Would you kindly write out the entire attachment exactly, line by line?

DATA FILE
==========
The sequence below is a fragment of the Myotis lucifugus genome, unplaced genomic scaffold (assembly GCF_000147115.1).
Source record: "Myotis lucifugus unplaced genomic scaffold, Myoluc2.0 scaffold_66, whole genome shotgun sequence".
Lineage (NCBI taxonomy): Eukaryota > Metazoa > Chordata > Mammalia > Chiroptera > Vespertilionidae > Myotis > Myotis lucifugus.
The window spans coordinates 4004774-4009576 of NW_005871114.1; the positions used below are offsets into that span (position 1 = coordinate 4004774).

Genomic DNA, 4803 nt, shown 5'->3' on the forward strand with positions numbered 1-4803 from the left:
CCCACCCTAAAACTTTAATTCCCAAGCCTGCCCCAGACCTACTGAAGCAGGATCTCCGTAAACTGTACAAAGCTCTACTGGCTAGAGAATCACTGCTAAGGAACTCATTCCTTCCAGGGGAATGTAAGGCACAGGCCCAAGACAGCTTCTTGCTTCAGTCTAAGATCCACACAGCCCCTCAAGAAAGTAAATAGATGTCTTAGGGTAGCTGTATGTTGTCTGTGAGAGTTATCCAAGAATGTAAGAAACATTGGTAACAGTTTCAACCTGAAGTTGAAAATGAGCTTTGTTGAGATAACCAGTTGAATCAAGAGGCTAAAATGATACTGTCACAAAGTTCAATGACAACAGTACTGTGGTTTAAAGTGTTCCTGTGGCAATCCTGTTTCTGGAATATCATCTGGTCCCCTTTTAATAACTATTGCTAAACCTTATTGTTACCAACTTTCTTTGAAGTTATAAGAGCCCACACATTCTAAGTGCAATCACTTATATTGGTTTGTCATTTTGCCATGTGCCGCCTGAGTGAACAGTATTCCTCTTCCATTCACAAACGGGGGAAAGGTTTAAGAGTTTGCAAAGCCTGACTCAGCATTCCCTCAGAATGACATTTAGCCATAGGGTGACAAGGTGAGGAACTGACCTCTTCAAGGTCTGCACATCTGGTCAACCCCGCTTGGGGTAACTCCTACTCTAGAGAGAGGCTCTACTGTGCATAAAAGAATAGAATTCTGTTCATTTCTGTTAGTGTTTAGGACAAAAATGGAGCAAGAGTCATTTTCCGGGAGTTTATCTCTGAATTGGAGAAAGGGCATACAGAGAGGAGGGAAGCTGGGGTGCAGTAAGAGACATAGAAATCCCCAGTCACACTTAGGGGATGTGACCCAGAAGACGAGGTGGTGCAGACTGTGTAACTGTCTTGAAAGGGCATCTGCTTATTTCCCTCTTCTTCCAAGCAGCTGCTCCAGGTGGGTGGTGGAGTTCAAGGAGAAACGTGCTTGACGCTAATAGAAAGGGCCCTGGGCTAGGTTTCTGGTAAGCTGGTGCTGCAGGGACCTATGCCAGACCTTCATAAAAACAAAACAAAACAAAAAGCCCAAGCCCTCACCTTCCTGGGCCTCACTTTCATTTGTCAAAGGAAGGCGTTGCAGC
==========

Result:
The sequence below is a fragment of the Myotis lucifugus genome, unplaced genomic scaffold (assembly GCF_000147115.1).
Source record: "Myotis lucifugus unplaced genomic scaffold, Myoluc2.0 scaffold_66, whole genome shotgun sequence".
Lineage (NCBI taxonomy): Eukaryota > Metazoa > Chordata > Mammalia > Chiroptera > Vespertilionidae > Myotis > Myotis lucifugus.
The window spans coordinates 4004774-4009576 of NW_005871114.1; the positions used below are offsets into that span (position 1 = coordinate 4004774).

Genomic DNA, 4803 nt, shown 5'->3' on the forward strand with positions numbered 1-4803 from the left:
CCCACCCTAAAACTTTAATTCCCAAGCCTGCCCCAGACCTACTGAAGCAGGATCTCCGTAAACTGTACAAAGCTCTACTGGCTAGAGAATCACTGCTAAGGAACTCATTCCTTCCAGGGGAATGTAAGGCACAGGCCCAAGACAGCTTCTTGCTTCAGTCTAAGATCCACACAGCCCCTCAAGAAAGTAAATAGATGTCTTAGGGTAGCTGTATGTTGTCTGTGAGAGTTATCCAAGAATGTAAGAAACATTGGTAACAGTTTCAACCTGAAGTTGAAAATGAGCTTTGTTGAGATAACCAGTTGAATCAAGAGGCTAAAATGATACTGTCACAAAGTTCAATGACAACAGTACTGTGGTTTAAAGTGTTCCTGTGGCAATCCTGTTTCTGGAATATCATCTGGTCCCCTTTTAATAACTATTGCTAAACCTTATTGTTACCAACTTTCTTTGAAGTTATAAGAGCCCACACATTCTAAGTGCAATCACTTATATTGGTTTGTCATTTTGCCATGTGCCGCCTGAGTGAACAGTATTCCTCTTCCATTCACAAACGGGGGAAAGGTTTAAGAGTTTGCAAAGCCTGACTCAGCATTCCCTCAGAATGACATTTAGCCATAGGGTGACAAGGTGAGGAACTGACCTCTTCAAGGTCTGCACATCTGGTCAACCCCGCTTGGGGTAACTCCTACTCTAGAGAGAGGCTCTACTGTGCATAAAAGAATAGAATTCTGTTCATTTCTGTTAGTGTTTAGGACAAAAATGGAGCAAGAGTCATTTTCCGGGAGTTTATCTCTGAATTGGAGAAAGGGCATACAGAGAGGAGGGAAGCTGGGGTGCAGTAAGAGACATAGAAATCCCCAGTCACACTTAGGGGATGTGACCCAGAAGACGAGGTGGTGCAGACTGTGTAACTGTCTTGAAAGGGCATCTGCTTATTTCCCTCTTCTTCCAAGCAGCTGCTCCAGGTGGGTGGTGGAGTTCAAGGAGAAACGTGCTTGACGCTAATAGAAAGGGCCCTGGGCTAGGTTTCTGGTAAGCTGGTGCTGCAGGGACCTATGCCAGACCTTCATAAAAACAAAACAAAACAAAAAGCCCAAGCCCTCACCTTCCTGGGCCTCACTTTCATTTGTCAAAGGAAGGCGTTGCAGC